Proposed Change to Prenuptial Agreement Law: ‘Unquestionably Unconscionable’
To the Editor:
On Aug. 20, 2012, the New Jersey Senate approved S-2151, a bill designed to strengthen the enforcement of premarital and pre-civil union (hereinafter prenuptial) agreements. The bill allows for the enforcement of prenuptial agreements (even if these agreements become unconscionable at the time of enforcement) provided that when they were signed there was full disclosure of finances and the parties consulted with an attorney.
S-2151 makes irrelevant how the prenuptial agreement leaves the parties financially when their relationship ends. Even if one party is left completely destitute at the end of a long-term relationship, the prenuptial agreement would be enforced under this bill.
For nearly 24 years, the Uniform Premarital and Pre-Civil Union Agreement Act (hereinafter “the Act”) has been the controlling law regarding enforceability of prenuptial agreements. In addition to being a model code adopted by other states, the Act codifies well-established legal principles set forth in such seminal cases as Marschall v. Marschall, 195. N.J. Super. 16 (Ch. Div. 1984) and D’Onofrio v. D’Onofrio, 200. N.J. Super. 361 (App. Div. 1985). Under the Act, a prenuptial agreement will not be enforced if the agreement is “unconscionable at the time enforcement” is sought.
While the proponents of S-2151 state that they wish to strengthen enforcement of prenuptial agreements, under the current law parties who seek to set aside such agreements on grounds of unconscionablility already have a difficult task. Indeed, a prenuptial agreement will not be deemed “unconscionable” unless enforcement would either: 1) render a spouse or partner in a civil union without a means of reasonable support; 2) make a spouse or partner in a civil union a public charge; or 3) provide a standard of living far below that which was enjoyed before the marriage or civil union.
The proponents of S-2151 say that “a deal is a deal” and that contracts entered into with the assistance of counsel should be enforced. However, prenuptial agreements are not the equivalent of contracts entered into by sophisticated business partners. Parties entering a marriage or civil union do not enter into prenuptial agreements at arm’s length (notwithstanding their representation by counsel), as they are in love and do not envision that their relationship may end. Two young professionals who come into a relationship with relatively equal incomes may not foresee that 20 years later, (due to child rearing, disability or a host of other reasons), enforcement of their prenuptial agreement will leave one party in a position exponentially worse than was ever contemplated by either party. For this reason, while upholding the public policy favoring enforcement of prenuptial agreements, our courts have always retained the power to invalidate those agreements that become unconscionable at the time of enforcement.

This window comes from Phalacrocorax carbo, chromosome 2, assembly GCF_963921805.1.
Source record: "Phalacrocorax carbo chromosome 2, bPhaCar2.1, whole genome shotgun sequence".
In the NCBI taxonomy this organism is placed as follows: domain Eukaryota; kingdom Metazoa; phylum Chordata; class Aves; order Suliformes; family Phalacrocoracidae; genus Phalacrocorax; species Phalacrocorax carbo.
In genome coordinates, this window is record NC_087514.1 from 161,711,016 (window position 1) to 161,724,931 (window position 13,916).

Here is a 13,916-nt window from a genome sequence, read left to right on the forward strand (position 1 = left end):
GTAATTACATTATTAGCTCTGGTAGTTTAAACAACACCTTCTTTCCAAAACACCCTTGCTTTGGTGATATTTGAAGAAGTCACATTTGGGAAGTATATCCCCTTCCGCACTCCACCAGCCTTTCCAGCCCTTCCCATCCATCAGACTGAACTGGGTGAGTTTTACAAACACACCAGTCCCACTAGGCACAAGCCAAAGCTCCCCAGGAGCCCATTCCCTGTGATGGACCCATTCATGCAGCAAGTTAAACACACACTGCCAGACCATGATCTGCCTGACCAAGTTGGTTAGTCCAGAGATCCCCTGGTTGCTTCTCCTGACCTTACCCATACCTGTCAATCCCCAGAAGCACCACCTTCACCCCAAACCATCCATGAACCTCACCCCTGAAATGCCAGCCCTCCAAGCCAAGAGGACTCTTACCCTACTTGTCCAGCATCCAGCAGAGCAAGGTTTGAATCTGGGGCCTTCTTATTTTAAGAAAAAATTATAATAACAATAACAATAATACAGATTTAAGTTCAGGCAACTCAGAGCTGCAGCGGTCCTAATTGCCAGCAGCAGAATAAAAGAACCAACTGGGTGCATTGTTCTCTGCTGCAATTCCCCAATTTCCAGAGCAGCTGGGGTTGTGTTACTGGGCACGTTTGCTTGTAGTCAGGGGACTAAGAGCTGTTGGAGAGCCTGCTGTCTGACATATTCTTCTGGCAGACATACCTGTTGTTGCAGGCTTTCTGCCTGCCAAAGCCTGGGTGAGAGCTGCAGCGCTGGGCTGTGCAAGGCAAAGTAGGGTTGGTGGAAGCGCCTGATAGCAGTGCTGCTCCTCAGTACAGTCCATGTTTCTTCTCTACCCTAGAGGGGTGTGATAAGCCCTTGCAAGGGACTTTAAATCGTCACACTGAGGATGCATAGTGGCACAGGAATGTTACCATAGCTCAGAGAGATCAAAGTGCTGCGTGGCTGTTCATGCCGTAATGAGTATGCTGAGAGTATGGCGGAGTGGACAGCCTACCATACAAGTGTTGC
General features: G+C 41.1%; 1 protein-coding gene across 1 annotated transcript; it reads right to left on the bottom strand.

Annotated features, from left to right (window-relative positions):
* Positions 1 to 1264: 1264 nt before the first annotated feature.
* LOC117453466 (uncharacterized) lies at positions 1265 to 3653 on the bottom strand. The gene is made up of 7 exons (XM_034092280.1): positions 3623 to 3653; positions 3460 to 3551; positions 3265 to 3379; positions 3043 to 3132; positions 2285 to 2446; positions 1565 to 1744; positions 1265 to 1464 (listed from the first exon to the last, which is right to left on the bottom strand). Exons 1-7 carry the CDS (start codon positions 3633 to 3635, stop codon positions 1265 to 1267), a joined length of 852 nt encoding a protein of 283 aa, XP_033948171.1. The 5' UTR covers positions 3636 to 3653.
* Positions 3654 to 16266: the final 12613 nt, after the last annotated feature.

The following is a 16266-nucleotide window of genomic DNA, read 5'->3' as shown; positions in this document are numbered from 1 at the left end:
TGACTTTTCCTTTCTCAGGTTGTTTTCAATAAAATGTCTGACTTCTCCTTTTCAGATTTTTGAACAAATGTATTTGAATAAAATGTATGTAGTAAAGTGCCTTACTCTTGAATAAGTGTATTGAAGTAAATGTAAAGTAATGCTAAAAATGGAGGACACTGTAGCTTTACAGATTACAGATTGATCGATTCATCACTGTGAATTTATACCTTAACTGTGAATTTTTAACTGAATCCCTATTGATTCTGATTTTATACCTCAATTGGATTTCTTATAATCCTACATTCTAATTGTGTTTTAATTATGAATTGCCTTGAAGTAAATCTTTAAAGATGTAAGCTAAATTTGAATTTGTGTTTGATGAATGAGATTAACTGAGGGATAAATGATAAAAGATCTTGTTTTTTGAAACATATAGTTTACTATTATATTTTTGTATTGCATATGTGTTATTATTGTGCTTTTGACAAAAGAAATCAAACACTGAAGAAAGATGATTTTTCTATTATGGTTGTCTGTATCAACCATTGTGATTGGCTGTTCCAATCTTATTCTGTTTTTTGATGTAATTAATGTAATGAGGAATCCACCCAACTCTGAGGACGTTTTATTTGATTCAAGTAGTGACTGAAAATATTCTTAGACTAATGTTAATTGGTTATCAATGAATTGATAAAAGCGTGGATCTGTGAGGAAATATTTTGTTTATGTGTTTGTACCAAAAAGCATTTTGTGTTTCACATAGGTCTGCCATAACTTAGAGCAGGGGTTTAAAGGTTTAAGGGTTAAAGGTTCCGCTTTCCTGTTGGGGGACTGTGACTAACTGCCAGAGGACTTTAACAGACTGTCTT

What appears to be lost in the consideration of this new bill is that the Family Court is a court of equity and, as such, is established to prevent manifest injustice. Yet, S-2151 takes away the power of the court to guard against some of the most harsh and devastating outcomes imaginable. S-2151 places a priority on enforcement while giving no regard to ensuring some level of basic fairness between separating couples. Efficiency and legal certainty have its place. But when a bill provides for enforcement of agreements that will leave one party a public charge after a long-term relationship – while the other party leaves with millions of dollars — that proposed law is unquestionably unconscionable.
John P. Paone, Jr.,
Attorney, Red Bank and Woodbridge
Thanks for making Lose the Training Wheels Camp a Success
To The Editor:
I would like to thank The Two River Times™ for the coverage of our Lose the Training Wheels bike camp held at Brookdale Community College from August 20-24. This is a program that teaches kids with disabilities to ride a two-wheeled bike independently over a five-day camp.
This tremendously successful event would not have been possible without the support of and generous donations by the following: